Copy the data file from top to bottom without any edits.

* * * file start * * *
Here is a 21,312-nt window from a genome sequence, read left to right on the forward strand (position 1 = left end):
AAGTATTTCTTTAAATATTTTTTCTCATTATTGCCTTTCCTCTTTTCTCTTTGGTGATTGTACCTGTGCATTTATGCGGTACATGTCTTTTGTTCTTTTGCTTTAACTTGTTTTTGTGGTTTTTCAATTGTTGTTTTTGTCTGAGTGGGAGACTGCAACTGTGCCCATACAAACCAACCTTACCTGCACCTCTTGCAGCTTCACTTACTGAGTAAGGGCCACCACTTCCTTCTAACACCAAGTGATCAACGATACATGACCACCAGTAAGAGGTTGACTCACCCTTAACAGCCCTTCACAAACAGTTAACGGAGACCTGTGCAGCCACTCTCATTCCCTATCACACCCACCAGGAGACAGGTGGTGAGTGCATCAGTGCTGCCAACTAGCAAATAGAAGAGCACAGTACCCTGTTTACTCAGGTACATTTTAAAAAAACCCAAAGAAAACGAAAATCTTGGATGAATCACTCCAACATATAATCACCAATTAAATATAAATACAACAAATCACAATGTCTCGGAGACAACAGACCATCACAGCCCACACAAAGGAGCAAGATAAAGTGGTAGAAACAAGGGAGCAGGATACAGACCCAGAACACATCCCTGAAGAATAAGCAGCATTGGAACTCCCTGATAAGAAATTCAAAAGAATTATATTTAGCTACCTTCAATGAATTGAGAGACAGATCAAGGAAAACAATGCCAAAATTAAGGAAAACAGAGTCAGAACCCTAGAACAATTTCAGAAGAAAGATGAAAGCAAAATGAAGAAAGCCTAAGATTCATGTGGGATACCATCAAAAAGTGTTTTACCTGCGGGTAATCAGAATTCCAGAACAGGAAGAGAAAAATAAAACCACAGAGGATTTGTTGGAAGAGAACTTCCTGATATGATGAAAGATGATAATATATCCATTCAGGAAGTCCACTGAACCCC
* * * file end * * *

Here is a 21,312-nt window from a genome sequence, read left to right on the forward strand (position 1 = left end):
AAGTATTTCTTTAAATATTTTTTCTCATTATTGCCTTTCCTCTTTTCTCTTTGGTGATTGTACCTGTGCATTTATGCGGTACATGTCTTTTGTTCTTTTGCTTTAACTTGTTTTTGTGGTTTTTCAATTGTTGTTTTTGTCTGAGTGGGAGACTGCAACTGTGCCCATACAAACCAACCTTACCTGCACCTCTTGCAGCTTCACTTACTGAGTAAGGGCCACCACTTCCTTCTAACACCAAGTGATCAACGATACATGACCACCAGTAAGAGGTTGACTCACCCTTAACAGCCCTTCACAAACAGTTAACGGAGACCTGTGCAGCCACTCTCATTCCCTATCACACCCACCAGGAGACAGGTGGTGAGTGCATCAGTGCTGCCAACTAGCAAATAGAAGAGCACAGTACCCTGTTTACTCAGGTACATTTTAAAAAAACCCAAAGAAAACGAAAATCTTGGATGAATCACTCCAACATATAATCACCAATTAAATATAAATACAACAAATCACAATGTCTCGGAGACAACAGACCATCACAGCCCACACAAAGGAGCAAGATAAAGTGGTAGAAACAAGGGAGCAGGATACAGACCCAGAACACATCCCTGAAGAATAAGCAGCATTGGAACTCCCTGATAAGAAATTCAAAAGAATTATATTTAGCTACCTTCAATGAATTGAGAGACAGATCAAGGAAAACAATGCCAAAATTAAGGAAAACAGAGTCAGAACCCTAGAACAATTTCAGAAGAAAGATGAAAGCAAAATGAAGAAAGCCTAAGATTCATGTGGGATACCATCAAAAAGTGTTTTACCTGCGGGTAATCAGAATTCCAGAACAGGAAGAGAAAAATAAAACCACAGAGGATTTGTTGGAAGAGAACTTCCTGATATGATGAAAGATGATAATATATCCATTCAGGAAGTCCACTGAACCCC